According to the National Safety Council (NSC), April is the month to bring awareness to the problem of distracted driving. Coinciding with the month’s NSC theme, Aegis Mobility recently released the results of its third annual survey of commercial fleet operators and professional risk managers, which gauges corporate perspectives and attitudes toward employee use of mobile devices while driving on the job. The 2013 survey includes responses from 547 fleet safety and risk management professionals from different industries, including construction, utilities, and communications/cable.
Employers' concern about the risk and liability posed by employee use of mobile devices while driving on the job is at a three-year high. Seven out of 10 of the surveyed companies — 71.3% — have put in place written policies regulating distracted driving among employees. Of those that do not have a policy, more than half are planning to adopt one.
“When we sent out the first survey three years ago, only a small subset of employers actually had policies,” says Matt Howard, chief marketing officer for Aegis Mobility, who in 2008 co-founded ZoomSafer, one of the first distracted driving platforms, which uses on-board diagnostics devices and telemetric systems integration. Aegis Mobility acquired the company in 2012. “When we started ZoomSafer, only about 16% or 17% of employers in the United States had some type of policy regarding their employees’ use of a mobile device while driving.”
What happened from 2009 to 2013 to drive awareness of the problem of distracted driving? The media picked up on it, says Howard. “Oprah went on the air and did her thing with regard to distracted driving,” he says. “Every newspaper in America has had a front page story about teenagers killing themselves by texting while driving.”
In addition, Howard continues, laws have been passed by federal agencies, such as the Federal Motor Carrier Safety Administration. In fact, 38 states have passed distracted driving legislation.
“If you read the papers or pay moderate attention to what’s going on in state legislation, you’ve got it staring you in the face,” says Howard. “It’s become something that more and more people — both consumers and employers — have become aware of.”
Awareness doesn’t necessarily mean compliance.
Although the survey reveals that 85.7% of the companies with distracted driving plans are attempting to enforce them, only 32.3% are very confident that their current enforcement methods are effective at achieving compliance. Less than two-thirds of the respondents with policies are somewhat confident that enforcement methods are effective. The most common methods of enforcing the policy are written/signed contracts, training, observation and reporting, post-crash discipline, and random safety audits.
“Just because people are aware of the repercussions of distracted driving doesn’t mean they modify their behavior,” says Howard, citing a study by the Insurance Institute for Highway Safety of crash statistics in the wake of the hands-free device legislation in California that found the number of claims and crashes in the state had actually increased one year after the legislation took effect.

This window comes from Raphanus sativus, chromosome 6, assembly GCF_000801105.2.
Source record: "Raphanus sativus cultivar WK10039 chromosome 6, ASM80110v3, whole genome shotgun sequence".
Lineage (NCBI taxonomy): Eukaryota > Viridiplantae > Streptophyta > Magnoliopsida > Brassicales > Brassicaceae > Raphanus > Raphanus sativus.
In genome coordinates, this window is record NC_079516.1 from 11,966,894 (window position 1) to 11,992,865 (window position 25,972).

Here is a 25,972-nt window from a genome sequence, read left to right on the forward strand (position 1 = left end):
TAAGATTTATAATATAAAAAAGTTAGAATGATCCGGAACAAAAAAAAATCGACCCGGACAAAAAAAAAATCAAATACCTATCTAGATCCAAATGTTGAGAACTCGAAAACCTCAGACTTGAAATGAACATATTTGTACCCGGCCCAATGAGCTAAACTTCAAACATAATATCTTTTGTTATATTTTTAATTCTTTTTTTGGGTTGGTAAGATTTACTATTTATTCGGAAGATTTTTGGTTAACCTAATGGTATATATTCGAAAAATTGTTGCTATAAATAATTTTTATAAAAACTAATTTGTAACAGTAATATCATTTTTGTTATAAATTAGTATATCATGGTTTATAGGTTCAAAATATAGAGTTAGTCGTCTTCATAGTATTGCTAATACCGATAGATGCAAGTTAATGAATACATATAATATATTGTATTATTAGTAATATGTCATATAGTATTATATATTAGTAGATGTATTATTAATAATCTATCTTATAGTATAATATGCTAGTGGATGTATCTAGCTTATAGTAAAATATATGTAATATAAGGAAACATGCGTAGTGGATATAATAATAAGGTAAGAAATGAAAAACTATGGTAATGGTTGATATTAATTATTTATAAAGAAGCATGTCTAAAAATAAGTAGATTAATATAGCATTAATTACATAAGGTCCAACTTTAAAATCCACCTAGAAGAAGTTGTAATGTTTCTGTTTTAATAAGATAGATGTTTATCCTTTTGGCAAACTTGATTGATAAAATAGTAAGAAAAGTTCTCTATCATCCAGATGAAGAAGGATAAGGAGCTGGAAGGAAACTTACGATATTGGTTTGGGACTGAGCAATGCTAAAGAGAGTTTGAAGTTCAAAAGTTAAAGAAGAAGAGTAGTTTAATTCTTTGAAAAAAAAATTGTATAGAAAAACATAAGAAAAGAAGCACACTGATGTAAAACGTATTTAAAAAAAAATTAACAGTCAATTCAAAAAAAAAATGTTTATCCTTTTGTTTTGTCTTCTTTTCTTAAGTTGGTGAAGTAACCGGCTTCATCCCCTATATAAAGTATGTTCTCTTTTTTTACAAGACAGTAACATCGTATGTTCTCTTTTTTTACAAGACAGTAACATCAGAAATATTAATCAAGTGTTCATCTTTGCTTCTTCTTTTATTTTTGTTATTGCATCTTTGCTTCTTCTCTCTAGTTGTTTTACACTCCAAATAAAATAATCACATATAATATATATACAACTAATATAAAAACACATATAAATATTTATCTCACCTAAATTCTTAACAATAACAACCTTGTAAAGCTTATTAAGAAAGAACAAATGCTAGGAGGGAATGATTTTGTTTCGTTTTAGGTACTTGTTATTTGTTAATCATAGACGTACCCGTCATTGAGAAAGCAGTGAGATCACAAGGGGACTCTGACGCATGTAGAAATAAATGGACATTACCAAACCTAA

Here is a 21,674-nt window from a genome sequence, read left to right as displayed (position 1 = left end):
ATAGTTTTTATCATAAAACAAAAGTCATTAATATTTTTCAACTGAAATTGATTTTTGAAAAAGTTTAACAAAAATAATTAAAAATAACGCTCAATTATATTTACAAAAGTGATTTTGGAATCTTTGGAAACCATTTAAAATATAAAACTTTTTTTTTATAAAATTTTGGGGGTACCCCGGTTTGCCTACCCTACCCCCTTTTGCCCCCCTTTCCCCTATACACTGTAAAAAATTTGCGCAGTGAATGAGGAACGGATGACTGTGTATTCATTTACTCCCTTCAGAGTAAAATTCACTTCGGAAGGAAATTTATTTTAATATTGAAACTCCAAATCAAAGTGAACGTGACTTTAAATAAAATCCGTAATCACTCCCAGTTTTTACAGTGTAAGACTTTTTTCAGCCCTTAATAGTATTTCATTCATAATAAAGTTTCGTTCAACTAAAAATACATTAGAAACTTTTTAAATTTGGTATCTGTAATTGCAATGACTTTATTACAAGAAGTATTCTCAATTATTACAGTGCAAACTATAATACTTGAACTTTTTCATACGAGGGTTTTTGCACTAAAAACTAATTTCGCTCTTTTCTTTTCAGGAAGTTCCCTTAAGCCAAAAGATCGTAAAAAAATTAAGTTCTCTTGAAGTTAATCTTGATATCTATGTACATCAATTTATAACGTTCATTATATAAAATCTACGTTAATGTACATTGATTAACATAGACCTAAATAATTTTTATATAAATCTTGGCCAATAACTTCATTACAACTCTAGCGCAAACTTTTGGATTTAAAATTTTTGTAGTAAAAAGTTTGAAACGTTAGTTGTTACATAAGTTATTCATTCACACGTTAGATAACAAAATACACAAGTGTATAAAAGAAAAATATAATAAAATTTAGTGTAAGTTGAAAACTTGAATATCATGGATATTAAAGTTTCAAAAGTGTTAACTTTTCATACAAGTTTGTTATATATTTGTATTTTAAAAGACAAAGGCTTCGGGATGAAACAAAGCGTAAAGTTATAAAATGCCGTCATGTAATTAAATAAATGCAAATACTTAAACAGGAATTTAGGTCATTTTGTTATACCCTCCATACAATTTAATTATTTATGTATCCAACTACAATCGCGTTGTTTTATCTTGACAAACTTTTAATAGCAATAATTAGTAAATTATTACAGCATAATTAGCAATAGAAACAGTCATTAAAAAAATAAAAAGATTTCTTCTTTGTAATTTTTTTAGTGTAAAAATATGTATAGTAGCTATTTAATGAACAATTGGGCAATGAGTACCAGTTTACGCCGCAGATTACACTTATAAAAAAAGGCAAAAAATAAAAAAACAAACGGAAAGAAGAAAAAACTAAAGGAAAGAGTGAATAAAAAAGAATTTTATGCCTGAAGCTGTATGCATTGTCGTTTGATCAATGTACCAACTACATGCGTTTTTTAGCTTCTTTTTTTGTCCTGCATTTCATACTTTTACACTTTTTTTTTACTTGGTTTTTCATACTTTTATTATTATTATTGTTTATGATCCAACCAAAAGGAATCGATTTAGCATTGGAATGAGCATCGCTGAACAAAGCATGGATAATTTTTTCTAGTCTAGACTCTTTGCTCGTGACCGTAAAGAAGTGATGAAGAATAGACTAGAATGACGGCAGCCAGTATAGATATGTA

“What the Insurance Institute surmised was that the law didn’t actually stop people from texting and emailing while driving,” he continues. “What the law really did was to force people to do it more surreptitiously. Basically, they were keeping the phone below the window and holding it closer to their knee so they could avoid the ticket. This was exacerbating the level of cognitive, visual, and physical distraction associated with the task and increasing the likelihood of a crash.”
Furthermore, the danger of distracted driving is expected to increase as the on-the-job use of smart phones and tablets increases. A study from EMA Contractors, a specialty group at Eric Mower + Associates, reveals contractors’ use of smart phones while on the job increased 35% from 2011 to 2012. In addition, the report, “Connecting with Contractors,” which surveyed 200 U.S. general contractors, electricians, plumbers, and HVAC specialists, revealed contractors’ use of tablets rose nearly 54% in that same time period. Overall, 22% of contractors were using tablets in 2012, and 68% of contractors surveyed said they use smart phones as part of their workday. “Smartphone and tablet use among contractors on the job site continues its dramatic rise,” said John O’Hara, EMA partner and leader of EMA Contractors.
According to the EMA Contractors survey, increased technology device usage is being driven mostly by convenience and productivity, as smart phones and tablets allow contractors to stay connected with coworkers, distributors, and vendors/subcontractors; increase productivity; and save time while on the job. Being able to check specifications, compare products, and prices were also important. Another driver is the need for contractors to have more information available to them quickly. Of all contractors, electricians considered checking specs — 34% — and gathering information for bids — 26% — of greater value than the rest.